Vaccine hubs to target ages 75 and older
Texans ages 75 years and older are now the focus of the state’s COVID-19 vaccination program, said Imelda Garcia, associate commissioner for Laboratory and Infectious Disease at the Texas Department of State Health Services. She made the announcement during a media briefing Thursday, Feb. 4.
Older adults are much more likely to develop serious complications from COVID-19, Garcia said. As of Feb. 4, more than 900,000 Texans ages 65 and older have received at least one dose of the vaccine, which requires a second dose for full efficacy.
The state is anticipating delivery of 400,000 more first-round doses next week from the federal government. DSHS will continue to distribute the vaccine through its hub system, which can inoculate thousands of people a day, but also will ship doses to other providers that are in a better position to target older residents.
As of Feb. 4, about 2.75 million Texans have received a vaccination, up by 700,000 in just the previous week. About 2.1 million were first doses only, and approximately 600,000 are fully vaccinated, Garcia said.
The state is still currently only vaccinating residents in the Phase 1A and Phase 1B categories, which includes first responders, medical personnel, people 65 years and older, people 16 years and older with chronic health issues, and pregnant women.
Along with the regular allotment of vaccine doses, the state also could get additional amounts through the Centers for Disease Control and Prevention’s Federal Retail Pharmacy Program. Those doses will be distributed through CVS, Walmart, H-E-B, and Good Neighbor Pharmacy.
Nationwide, the government plans to distribute 1 million doses through these four chains. The amount each pharmacy will get has not yet been announced. Garcia added that the shipments to retail stores will be in addition to hub distribution.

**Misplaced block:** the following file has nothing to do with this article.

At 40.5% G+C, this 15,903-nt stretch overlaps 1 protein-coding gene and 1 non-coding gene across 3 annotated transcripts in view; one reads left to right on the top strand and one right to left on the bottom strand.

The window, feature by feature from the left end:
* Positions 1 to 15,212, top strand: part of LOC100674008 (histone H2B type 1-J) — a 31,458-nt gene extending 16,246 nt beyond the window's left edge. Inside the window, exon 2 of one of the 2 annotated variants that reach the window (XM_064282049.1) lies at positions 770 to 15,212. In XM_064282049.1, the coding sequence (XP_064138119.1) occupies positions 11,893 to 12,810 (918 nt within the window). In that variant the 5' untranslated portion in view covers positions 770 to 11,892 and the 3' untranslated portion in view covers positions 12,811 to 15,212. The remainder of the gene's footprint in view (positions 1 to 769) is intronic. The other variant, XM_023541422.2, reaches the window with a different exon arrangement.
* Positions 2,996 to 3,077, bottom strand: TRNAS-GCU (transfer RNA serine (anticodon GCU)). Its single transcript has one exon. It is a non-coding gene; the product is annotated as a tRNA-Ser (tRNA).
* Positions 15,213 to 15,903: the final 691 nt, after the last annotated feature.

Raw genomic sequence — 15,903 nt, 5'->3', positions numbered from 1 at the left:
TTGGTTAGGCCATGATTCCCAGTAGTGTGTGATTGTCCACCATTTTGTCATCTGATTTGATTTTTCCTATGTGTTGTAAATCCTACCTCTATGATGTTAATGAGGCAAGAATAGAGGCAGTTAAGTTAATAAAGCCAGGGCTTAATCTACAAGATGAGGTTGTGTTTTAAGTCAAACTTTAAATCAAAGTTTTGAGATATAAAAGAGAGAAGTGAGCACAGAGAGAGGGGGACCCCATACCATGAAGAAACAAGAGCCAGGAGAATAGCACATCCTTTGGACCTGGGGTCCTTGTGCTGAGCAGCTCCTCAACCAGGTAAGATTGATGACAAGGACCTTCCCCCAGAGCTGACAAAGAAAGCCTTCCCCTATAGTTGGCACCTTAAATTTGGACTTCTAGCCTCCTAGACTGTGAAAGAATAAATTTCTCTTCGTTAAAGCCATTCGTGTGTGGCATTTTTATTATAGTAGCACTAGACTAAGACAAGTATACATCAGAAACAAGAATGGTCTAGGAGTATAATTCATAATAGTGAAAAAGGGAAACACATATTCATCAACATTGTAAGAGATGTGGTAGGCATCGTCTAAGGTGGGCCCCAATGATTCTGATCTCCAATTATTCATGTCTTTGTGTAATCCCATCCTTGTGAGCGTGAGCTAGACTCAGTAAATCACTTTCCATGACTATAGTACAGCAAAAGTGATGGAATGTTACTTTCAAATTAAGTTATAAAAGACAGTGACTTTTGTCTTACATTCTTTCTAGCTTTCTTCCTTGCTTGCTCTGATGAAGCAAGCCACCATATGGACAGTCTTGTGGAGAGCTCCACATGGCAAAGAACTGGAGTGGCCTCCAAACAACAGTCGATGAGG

“It will not deduct from vaccines we’ll be getting (for hubs),” she said.
Garcia also addressed second dose allocations.
“What we put on our website as allocations are first doses,” she said.
So when the DSHS said it expects to get 400,000 doses the week of Feb. 8, that refers to first-round doses. Providers order second-round doses based on the timing and number of first-round doses. About 94 percent of Texans qualified for second doses have received them.
Even if the second round falls a little outside of the six-week window, Garcia said it’s important the individual return for the second shot.
“Get the second dose as soon as you can,” she said. “(If you miss your appointed time), you don’t have to start over. If it’s seven weeks or eight weeks, just get (the second dose).”
A moratorium on establishing more hubs in the state could be lifted soon. Regions with no distribution hubs nearby are once again being considered. The biggest factor in adding hubs really comes down to the amount of vaccine available, Garcia said.